By Karen Algeo Krizman, Special to the News
Rocky Mountain News
March 31, 2006
It's a well-known "secret" that Martha Stewart has long blamed writer Erica Jong for breaking up her marriage to publisher Andy Stewart. Now it's Jong's turn to respond - and she does just that in Seducing the Demon: Writing for My Life.
"'She doesn't only want to control everything everyone eats but what everyone thinks,' " Jong quotes Stewart's ex as saying. " 'When I'm home, I have endless farm duties and household duties. I have no life of my own. Everything is about her.'"
"In my view, everything was indeed about her," Jong writes. "His romancing me was about her, his conversation about her, his rage about her. Rage is not a good basis for sex. Nor is revenge. He was getting his revenge for his chores. He was getting even with her about things I couldn't even imagine."
One would expect no less candor from Jong, who set the world atwitter in 1973 with Fear of Flying, the first work of fiction to openly address female sexuality.
Many readers of that first book sent her hate mail - after first skimming it for the "good parts." Her latest work might elicit the same response. Originally meant to be a guide for aspiring authors, Seducing the Demon instead is a juicy tell-all of a memoir that details Jong's sexcapades with everyone from her current husband to fellow authors and publishers; her struggles with alcohol and her views on writing in general.
"Only if you have no other choice should you be a writer," Jong advises. "Publishers are getting leaner and meaner. Advances are going down and you're only as good as your last sales figures."
If you must take up the craft, be warned. You may find yourself sleeping with the devil – or worse.
"The job of the writer is to seduce the demons of creativity and make up stories," Jong writes. "Often you go to bed with a man who claims to be a demon and later you find out he's just an everyday slob."
God knows Jong has had her share of both.
There was fellatio following lunch with an elderly publisher who struggled to perform. A miserable rendezvous with a married British poet who "shook with fear." "Dart," the "hunk of meat" who showed up, far from fresh, years after their affair. And, of course, there was Stewart's wayward spouse.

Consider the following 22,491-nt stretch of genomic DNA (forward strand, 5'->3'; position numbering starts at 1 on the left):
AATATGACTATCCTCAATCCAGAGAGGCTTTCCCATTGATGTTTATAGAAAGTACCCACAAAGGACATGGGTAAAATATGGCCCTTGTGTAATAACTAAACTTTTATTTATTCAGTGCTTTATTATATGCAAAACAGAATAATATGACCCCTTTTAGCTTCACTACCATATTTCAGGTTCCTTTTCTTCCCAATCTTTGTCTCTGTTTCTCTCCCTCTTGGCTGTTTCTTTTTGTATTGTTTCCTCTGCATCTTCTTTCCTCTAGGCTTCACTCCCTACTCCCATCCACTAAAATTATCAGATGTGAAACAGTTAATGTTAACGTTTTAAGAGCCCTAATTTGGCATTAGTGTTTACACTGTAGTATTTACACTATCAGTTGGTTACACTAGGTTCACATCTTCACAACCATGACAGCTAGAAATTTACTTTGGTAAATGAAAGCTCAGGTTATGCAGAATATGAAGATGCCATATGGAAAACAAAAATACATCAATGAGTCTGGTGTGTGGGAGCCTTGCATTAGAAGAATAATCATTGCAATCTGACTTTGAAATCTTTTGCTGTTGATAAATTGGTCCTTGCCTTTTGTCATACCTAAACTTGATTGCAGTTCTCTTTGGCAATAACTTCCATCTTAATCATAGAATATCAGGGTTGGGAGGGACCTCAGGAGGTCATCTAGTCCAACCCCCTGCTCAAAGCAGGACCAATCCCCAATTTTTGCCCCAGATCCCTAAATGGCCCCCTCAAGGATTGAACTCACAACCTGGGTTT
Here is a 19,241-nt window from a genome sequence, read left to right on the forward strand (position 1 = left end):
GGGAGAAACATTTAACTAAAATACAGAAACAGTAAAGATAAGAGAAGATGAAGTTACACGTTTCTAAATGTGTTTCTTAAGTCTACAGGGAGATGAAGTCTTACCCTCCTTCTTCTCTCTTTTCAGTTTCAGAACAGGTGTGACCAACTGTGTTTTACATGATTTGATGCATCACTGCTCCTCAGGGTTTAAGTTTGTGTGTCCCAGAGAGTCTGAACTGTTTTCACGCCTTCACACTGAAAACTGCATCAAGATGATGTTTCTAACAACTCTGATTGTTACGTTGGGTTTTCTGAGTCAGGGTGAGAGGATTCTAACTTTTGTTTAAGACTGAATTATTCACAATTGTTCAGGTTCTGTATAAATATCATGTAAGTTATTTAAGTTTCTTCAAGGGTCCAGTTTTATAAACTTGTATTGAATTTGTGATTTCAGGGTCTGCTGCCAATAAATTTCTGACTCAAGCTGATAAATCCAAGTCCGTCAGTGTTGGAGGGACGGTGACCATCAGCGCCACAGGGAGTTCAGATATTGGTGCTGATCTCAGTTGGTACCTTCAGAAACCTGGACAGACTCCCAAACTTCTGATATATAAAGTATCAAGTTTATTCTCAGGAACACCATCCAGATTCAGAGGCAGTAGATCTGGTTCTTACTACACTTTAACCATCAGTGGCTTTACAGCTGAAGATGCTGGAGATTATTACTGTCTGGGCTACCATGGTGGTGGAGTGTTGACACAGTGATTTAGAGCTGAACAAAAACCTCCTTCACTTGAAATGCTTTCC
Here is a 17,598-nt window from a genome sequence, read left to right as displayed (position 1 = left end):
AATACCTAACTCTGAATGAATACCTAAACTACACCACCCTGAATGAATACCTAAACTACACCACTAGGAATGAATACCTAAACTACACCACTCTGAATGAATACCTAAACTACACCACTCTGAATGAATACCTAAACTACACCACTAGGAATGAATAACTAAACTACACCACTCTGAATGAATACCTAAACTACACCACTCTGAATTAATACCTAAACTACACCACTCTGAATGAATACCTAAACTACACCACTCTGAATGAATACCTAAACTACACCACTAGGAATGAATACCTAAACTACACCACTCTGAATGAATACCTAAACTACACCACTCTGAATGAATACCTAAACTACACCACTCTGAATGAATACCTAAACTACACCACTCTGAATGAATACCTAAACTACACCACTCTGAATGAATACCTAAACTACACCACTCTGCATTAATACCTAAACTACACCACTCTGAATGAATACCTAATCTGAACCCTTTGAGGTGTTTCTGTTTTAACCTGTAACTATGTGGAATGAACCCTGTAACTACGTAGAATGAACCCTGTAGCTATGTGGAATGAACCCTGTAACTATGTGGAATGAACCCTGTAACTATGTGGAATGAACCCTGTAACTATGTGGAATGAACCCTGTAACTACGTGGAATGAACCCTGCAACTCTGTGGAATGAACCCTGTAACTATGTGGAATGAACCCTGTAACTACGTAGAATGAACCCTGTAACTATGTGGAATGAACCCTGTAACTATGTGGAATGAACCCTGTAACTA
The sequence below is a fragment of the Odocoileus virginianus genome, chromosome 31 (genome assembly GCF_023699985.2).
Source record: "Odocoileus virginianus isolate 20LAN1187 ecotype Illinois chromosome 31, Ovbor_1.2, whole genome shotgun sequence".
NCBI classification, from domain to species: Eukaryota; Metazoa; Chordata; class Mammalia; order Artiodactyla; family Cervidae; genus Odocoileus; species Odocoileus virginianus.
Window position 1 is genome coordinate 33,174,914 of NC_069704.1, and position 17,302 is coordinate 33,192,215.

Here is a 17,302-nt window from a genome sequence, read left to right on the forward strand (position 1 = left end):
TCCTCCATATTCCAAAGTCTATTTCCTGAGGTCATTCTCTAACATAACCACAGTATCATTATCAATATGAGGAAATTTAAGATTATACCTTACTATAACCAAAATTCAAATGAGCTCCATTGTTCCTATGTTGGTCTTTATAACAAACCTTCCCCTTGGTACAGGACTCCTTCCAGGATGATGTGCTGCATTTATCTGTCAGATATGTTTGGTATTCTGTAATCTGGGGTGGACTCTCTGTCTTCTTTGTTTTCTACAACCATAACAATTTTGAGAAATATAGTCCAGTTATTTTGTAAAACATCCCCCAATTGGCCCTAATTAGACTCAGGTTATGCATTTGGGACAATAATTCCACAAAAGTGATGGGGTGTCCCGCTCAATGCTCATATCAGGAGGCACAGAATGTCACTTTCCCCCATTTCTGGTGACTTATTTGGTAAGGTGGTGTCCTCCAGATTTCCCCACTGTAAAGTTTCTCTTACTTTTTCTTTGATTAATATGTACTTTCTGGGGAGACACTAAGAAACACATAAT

"I remember him as big and blond and enthusiastic," Jong recalls. "I know he pulled the comforters to the floor and it was there that we tangled. . .
"In the morning I crept out of (the hotel) room hoping not to be seen by anyone. But the deed had been done. My one-night stand must have gone home and immediately told the wife he'd slept with me - which was apparently the whole point of the exercise.
"From then on (Martha) never lost an opportunity to tell the world: ERICA JONG RUINED MY MARRIAGE. ERICA JONG RUINED MY LIFE. . . . Whenever she saw me, she gave me a killing look."
Jong now regrets her role in the demise of the domestic diva's marriage. "I was wrong," she writes. "My demon made me do it. Sleeping with married men is always trouble. I have forsworn it."
Living the life of a famous female has been fraught with peril for Jong. Brittany Spears take note: "Famous men may find tootsies, gold-diggers and plaster-casters at every turn, but famous women attract louts, losers and men of indeterminate sexuality who want to publicly prove themselves," the author writes.
Then there's the issue of fans. Once you write a salacious novel that becomes an international best seller, you tend to attract your share of weirdos.
"I got a letter from a fan saying that since his wife died he had been very lonely so could I please send him my soiled underwear for him to sniff?" Jong shares. "He had gotten the idea because his wife's underwear was very comforting to him, but now that he had worn it out with sniffing, would I kindly send mine?"
Needless to say, Jong doesn't answer fan mail anymore.
At times, Seducing the Demon leads Jong down a crude road. (As in language too rough to print in a family publication.) There's also a certain level of superficiality to the book - kind of like the chick lit that Jong so wholeheartedly applauds.
And do we really need to know that thong underwear gives the writer diaper rash?
Yet, for Jong, writing this book - like all her others - was a form of therapy.
"I need the process of writing to keep from going mad," she admits. "Writing is the first antidepressant. It came before Prozac or Effexor. And it was cheaper."
Too bad those who came before Jong didn't find writing to have the same cathartic effect: In a lengthy discussion of Sylvia Plath and Anne Sexton, Jong voices her frustration with their decisions to take their own lives. "These two daredevil poets opened the road for me," she writes. "Then they closed it in another way by their self-inflicted deaths. I loved their poetry and abhorred their deaths. I wanted to smash that paradigm. Why must women artists die for their talent and self-assertion?"
Jong's more than smashed the paradigm. She's all but obliterated it. And she knows it. Perhaps that's why even a superficial recounting of her writing life is worth the read.
"I survived to have the last laugh," she writes. "Keats not withstanding, book reviews can't kill. The men and women who were terrified by Fear of Flying have either gone silent or convinced themselves they always loved the book.
"Now the girls of my daughter's generation have size twelve feet and booming voices. They all have Blackberries and Treos. They text-message their funky desires to their lovers. They read my books and think - Why did my mother hide this from me? It's not that raunchy at all."
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